Big Brothers Big Sisters of the Inland Empire (BBBSIE) is rebuilding programs that were halted during the COVID-19 pandemic and working to make more mentoring matches between adults and youth. The need for support is more urgent than prior to the pandemic for many youths, according to Jennifer O’Farrell, the organization’s Executive Director.

There are more children applying for a Big Brother or Big Sister who report they have suicidal tendencies than in the past. Approximately 25% report having suicidal tendencies and 56% state they suffer from anxiety and/or depression. While every child profile is a little different, according to O’Farrell the common threads are isolation, family stress from evictions or moving and the loss of a grandparent. There has been significant family member loss, especially in the Hispanic community, she said. The organization works with many youths whose families are under the federal poverty level and this additional instability has created greater stress.

One of the ways the organization is providing help to children who have been impacted is through reviving and expanding their High School Bigs program, which was put on hiatus during the pandemic. High School students between grades 9-11 are matched with elementary students in the Riverside, Fontana, San Bernardino, Corona, Norco, Moreno Valley and Murrieta Unified School Districts. Once a week after school, mentors meet with their mentees for an hour under the supervision of a Big Brothers Big Sisters program specialist.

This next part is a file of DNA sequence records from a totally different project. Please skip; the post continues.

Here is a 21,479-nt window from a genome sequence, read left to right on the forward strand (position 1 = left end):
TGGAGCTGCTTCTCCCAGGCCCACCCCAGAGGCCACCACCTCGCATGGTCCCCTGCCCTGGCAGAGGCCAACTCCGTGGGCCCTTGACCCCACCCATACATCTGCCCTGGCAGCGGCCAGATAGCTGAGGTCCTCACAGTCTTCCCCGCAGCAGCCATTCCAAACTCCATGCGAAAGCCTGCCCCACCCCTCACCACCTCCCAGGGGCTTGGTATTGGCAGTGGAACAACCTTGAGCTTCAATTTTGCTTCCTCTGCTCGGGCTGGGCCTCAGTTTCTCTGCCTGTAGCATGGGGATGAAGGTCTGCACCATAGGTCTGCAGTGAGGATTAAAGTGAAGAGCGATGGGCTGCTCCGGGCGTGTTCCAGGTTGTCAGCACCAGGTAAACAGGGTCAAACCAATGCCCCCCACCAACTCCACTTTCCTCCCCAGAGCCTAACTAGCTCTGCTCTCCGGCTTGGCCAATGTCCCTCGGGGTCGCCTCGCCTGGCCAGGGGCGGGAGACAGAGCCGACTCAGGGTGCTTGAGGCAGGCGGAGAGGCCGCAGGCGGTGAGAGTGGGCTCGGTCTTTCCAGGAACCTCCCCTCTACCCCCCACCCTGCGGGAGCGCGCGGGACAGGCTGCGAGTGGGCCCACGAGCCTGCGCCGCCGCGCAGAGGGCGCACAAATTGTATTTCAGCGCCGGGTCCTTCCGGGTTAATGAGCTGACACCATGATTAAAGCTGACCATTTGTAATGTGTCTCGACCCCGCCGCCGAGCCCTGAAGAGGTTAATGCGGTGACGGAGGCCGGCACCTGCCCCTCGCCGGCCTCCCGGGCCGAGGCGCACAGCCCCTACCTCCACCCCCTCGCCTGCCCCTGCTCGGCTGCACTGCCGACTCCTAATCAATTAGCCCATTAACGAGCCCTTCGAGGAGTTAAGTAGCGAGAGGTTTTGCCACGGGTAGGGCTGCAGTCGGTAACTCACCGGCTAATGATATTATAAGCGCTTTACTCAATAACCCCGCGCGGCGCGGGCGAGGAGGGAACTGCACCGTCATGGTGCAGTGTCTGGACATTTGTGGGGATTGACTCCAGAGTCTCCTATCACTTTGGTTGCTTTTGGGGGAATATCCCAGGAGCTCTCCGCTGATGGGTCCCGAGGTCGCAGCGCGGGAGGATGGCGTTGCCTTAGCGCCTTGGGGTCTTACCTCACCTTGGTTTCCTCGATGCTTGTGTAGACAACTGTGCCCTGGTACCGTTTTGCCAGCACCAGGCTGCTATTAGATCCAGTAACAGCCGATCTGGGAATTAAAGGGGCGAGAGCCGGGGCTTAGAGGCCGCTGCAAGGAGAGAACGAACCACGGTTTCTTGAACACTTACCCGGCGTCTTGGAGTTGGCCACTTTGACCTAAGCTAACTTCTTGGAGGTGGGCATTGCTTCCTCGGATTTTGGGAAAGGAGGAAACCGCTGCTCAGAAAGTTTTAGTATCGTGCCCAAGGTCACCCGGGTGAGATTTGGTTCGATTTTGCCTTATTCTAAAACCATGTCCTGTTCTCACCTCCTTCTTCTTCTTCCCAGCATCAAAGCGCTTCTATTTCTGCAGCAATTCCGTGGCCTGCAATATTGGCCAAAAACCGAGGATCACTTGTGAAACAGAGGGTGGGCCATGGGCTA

“There is not enough credence given to the ability of youth to empower and uplift each other,” O’Farrell said. “This will create our future workforce and I hope that it will inspire our adults to realize we need to show up too.”

High school youth get just as much out of the experiences as their mentee. One Big Sister, Jade, said that she was not very patient with her own siblings. She said that being a big sister helped her learn the gift of listening, leading and caring. Her Little Sister in the program, Jessica, found the ally she needed as well. Jessica was being bullied on campus and was two reading levels below her grade. The school’s principal noticed that she was struggling and recommended her for the program. Jessica said that Jade was the one person who would always ask how she was doing. The two spent time reading together and Jessica, a 3rd grader, was at reading level by the end of the year.

Big Brothers Big Sisters of the Inland Empire has received several grants through the Inland Empire Community Foundation including one from Youth Grantmakers. The organization depends on funding from the community to support its programs which currently serve 500 matches regionwide. It also needs more volunteers for its one-on-one mentoring programs including its traditional program, High School Bigs, Big Couples and Workplace Mentoring.

Those who are interested in becoming a Big Brother or Big Sister can visit the organization’s website and sign up for an informational session. Anyone who is 19 years or older can become a mentor in the traditional program. They just need to pass a background check, have a valid California driver’s license and insurance and commit to at least one year in the program. Once they are matched, mentors meet with their “Little” twice a month, spending time together on parent-approved outings.

“We have been in a drought of connection, and we’ve been comfortable with it, but our kids need our community to show up on their behalf,” O’Farrell said. “And from our mentors, I’m hearing they need to show up as well. They may not have all the right answers, but they can show up and connect.”

More information: or 909.763.5959

This article originally appeared in the Press Enterprise, January 2023.

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